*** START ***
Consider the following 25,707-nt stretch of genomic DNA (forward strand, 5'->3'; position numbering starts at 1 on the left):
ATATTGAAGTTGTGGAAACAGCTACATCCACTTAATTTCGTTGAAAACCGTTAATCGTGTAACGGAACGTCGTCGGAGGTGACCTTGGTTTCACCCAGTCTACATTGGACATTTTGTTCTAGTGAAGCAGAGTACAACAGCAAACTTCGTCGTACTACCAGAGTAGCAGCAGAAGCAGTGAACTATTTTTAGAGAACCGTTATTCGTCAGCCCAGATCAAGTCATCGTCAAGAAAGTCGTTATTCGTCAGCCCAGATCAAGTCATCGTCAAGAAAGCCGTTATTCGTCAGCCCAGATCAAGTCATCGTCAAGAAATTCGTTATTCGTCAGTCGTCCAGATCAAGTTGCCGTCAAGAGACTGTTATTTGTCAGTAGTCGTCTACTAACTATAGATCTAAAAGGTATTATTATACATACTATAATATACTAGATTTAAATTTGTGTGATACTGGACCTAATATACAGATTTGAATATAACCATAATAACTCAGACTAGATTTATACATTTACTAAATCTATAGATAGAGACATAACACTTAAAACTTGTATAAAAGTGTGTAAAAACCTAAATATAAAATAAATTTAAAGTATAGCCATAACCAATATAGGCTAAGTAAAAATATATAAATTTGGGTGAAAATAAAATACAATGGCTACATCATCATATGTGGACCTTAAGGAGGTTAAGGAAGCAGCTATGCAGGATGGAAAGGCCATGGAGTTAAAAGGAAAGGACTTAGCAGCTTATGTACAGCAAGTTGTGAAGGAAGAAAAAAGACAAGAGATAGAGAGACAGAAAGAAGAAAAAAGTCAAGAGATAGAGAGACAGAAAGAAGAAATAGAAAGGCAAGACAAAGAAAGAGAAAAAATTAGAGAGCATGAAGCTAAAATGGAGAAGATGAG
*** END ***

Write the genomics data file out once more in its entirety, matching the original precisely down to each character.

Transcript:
Consider the following 25,707-nt stretch of genomic DNA (forward strand, 5'->3'; position numbering starts at 1 on the left):
ATATTGAAGTTGTGGAAACAGCTACATCCACTTAATTTCGTTGAAAACCGTTAATCGTGTAACGGAACGTCGTCGGAGGTGACCTTGGTTTCACCCAGTCTACATTGGACATTTTGTTCTAGTGAAGCAGAGTACAACAGCAAACTTCGTCGTACTACCAGAGTAGCAGCAGAAGCAGTGAACTATTTTTAGAGAACCGTTATTCGTCAGCCCAGATCAAGTCATCGTCAAGAAAGTCGTTATTCGTCAGCCCAGATCAAGTCATCGTCAAGAAAGCCGTTATTCGTCAGCCCAGATCAAGTCATCGTCAAGAAATTCGTTATTCGTCAGTCGTCCAGATCAAGTTGCCGTCAAGAGACTGTTATTTGTCAGTAGTCGTCTACTAACTATAGATCTAAAAGGTATTATTATACATACTATAATATACTAGATTTAAATTTGTGTGATACTGGACCTAATATACAGATTTGAATATAACCATAATAACTCAGACTAGATTTATACATTTACTAAATCTATAGATAGAGACATAACACTTAAAACTTGTATAAAAGTGTGTAAAAACCTAAATATAAAATAAATTTAAAGTATAGCCATAACCAATATAGGCTAAGTAAAAATATATAAATTTGGGTGAAAATAAAATACAATGGCTACATCATCATATGTGGACCTTAAGGAGGTTAAGGAAGCAGCTATGCAGGATGGAAAGGCCATGGAGTTAAAAGGAAAGGACTTAGCAGCTTATGTACAGCAAGTTGTGAAGGAAGAAAAAAGACAAGAGATAGAGAGACAGAAAGAAGAAAAAAGTCAAGAGATAGAGAGACAGAAAGAAGAAATAGAAAGGCAAGACAAAGAAAGAGAAAAAATTAGAGAGCATGAAGCTAAAATGGAGAAGATGAG